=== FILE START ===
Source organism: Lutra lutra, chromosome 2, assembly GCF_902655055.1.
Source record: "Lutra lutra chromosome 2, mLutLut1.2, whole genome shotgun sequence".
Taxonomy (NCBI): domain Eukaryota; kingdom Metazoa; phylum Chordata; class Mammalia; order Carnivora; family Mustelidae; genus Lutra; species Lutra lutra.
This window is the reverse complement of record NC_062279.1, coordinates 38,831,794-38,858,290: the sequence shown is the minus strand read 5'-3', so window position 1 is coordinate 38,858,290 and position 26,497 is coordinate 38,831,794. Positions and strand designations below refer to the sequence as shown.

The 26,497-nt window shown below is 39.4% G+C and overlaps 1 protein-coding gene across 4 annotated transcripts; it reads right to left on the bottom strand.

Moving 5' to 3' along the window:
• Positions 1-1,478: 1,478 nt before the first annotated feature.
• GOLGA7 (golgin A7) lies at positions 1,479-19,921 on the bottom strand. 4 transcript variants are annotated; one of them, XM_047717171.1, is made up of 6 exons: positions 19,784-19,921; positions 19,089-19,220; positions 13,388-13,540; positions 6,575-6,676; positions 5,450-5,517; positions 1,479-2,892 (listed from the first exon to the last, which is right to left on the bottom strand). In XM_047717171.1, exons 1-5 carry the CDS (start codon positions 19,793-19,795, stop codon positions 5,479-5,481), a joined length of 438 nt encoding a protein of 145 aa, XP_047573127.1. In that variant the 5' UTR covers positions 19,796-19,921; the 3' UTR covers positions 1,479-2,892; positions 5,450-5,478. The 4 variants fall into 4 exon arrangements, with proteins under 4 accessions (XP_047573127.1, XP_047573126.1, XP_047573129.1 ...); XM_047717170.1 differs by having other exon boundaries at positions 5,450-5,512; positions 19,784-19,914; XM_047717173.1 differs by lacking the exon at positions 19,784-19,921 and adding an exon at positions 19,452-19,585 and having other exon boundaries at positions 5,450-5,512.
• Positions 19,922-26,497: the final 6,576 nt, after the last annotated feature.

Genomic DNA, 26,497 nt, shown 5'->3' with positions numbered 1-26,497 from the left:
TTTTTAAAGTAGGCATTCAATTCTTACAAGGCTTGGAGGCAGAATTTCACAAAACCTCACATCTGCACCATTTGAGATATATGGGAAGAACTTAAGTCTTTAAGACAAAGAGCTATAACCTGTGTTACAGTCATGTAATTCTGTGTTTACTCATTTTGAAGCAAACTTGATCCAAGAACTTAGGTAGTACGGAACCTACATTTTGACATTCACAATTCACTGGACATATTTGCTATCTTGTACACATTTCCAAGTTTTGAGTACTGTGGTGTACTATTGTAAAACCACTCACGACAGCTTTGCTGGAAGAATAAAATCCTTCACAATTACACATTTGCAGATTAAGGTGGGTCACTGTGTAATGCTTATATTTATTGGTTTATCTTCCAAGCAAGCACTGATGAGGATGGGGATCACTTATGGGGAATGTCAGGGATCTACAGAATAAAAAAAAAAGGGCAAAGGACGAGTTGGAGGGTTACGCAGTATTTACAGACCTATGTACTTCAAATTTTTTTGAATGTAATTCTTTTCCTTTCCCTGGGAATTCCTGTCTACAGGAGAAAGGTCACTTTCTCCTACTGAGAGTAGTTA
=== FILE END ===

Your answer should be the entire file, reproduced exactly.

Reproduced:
Source organism: Lutra lutra, chromosome 2, assembly GCF_902655055.1.
Source record: "Lutra lutra chromosome 2, mLutLut1.2, whole genome shotgun sequence".
Taxonomy (NCBI): domain Eukaryota; kingdom Metazoa; phylum Chordata; class Mammalia; order Carnivora; family Mustelidae; genus Lutra; species Lutra lutra.
This window is the reverse complement of record NC_062279.1, coordinates 38,831,794-38,858,290: the sequence shown is the minus strand read 5'-3', so window position 1 is coordinate 38,858,290 and position 26,497 is coordinate 38,831,794. Positions and strand designations below refer to the sequence as shown.

The 26,497-nt window shown below is 39.4% G+C and overlaps 1 protein-coding gene across 4 annotated transcripts; it reads right to left on the bottom strand.

Moving 5' to 3' along the window:
• Positions 1-1,478: 1,478 nt before the first annotated feature.
• GOLGA7 (golgin A7) lies at positions 1,479-19,921 on the bottom strand. 4 transcript variants are annotated; one of them, XM_047717171.1, is made up of 6 exons: positions 19,784-19,921; positions 19,089-19,220; positions 13,388-13,540; positions 6,575-6,676; positions 5,450-5,517; positions 1,479-2,892 (listed from the first exon to the last, which is right to left on the bottom strand). In XM_047717171.1, exons 1-5 carry the CDS (start codon positions 19,793-19,795, stop codon positions 5,479-5,481), a joined length of 438 nt encoding a protein of 145 aa, XP_047573127.1. In that variant the 5' UTR covers positions 19,796-19,921; the 3' UTR covers positions 1,479-2,892; positions 5,450-5,478. The 4 variants fall into 4 exon arrangements, with proteins under 4 accessions (XP_047573127.1, XP_047573126.1, XP_047573129.1 ...); XM_047717170.1 differs by having other exon boundaries at positions 5,450-5,512; positions 19,784-19,914; XM_047717173.1 differs by lacking the exon at positions 19,784-19,921 and adding an exon at positions 19,452-19,585 and having other exon boundaries at positions 5,450-5,512.
• Positions 19,922-26,497: the final 6,576 nt, after the last annotated feature.

Genomic DNA, 26,497 nt, shown 5'->3' with positions numbered 1-26,497 from the left:
TTTTTAAAGTAGGCATTCAATTCTTACAAGGCTTGGAGGCAGAATTTCACAAAACCTCACATCTGCACCATTTGAGATATATGGGAAGAACTTAAGTCTTTAAGACAAAGAGCTATAACCTGTGTTACAGTCATGTAATTCTGTGTTTACTCATTTTGAAGCAAACTTGATCCAAGAACTTAGGTAGTACGGAACCTACATTTTGACATTCACAATTCACTGGACATATTTGCTATCTTGTACACATTTCCAAGTTTTGAGTACTGTGGTGTACTATTGTAAAACCACTCACGACAGCTTTGCTGGAAGAATAAAATCCTTCACAATTACACATTTGCAGATTAAGGTGGGTCACTGTGTAATGCTTATATTTATTGGTTTATCTTCCAAGCAAGCACTGATGAGGATGGGGATCACTTATGGGGAATGTCAGGGATCTACAGAATAAAAAAAAAAGGGCAAAGGACGAGTTGGAGGGTTACGCAGTATTTACAGACCTATGTACTTCAAATTTTTTTGAATGTAATTCTTTTCCTTTCCCTGGGAATTCCTGTCTACAGGAGAAAGGTCACTTTCTCCTACTGAGAGTAGTTA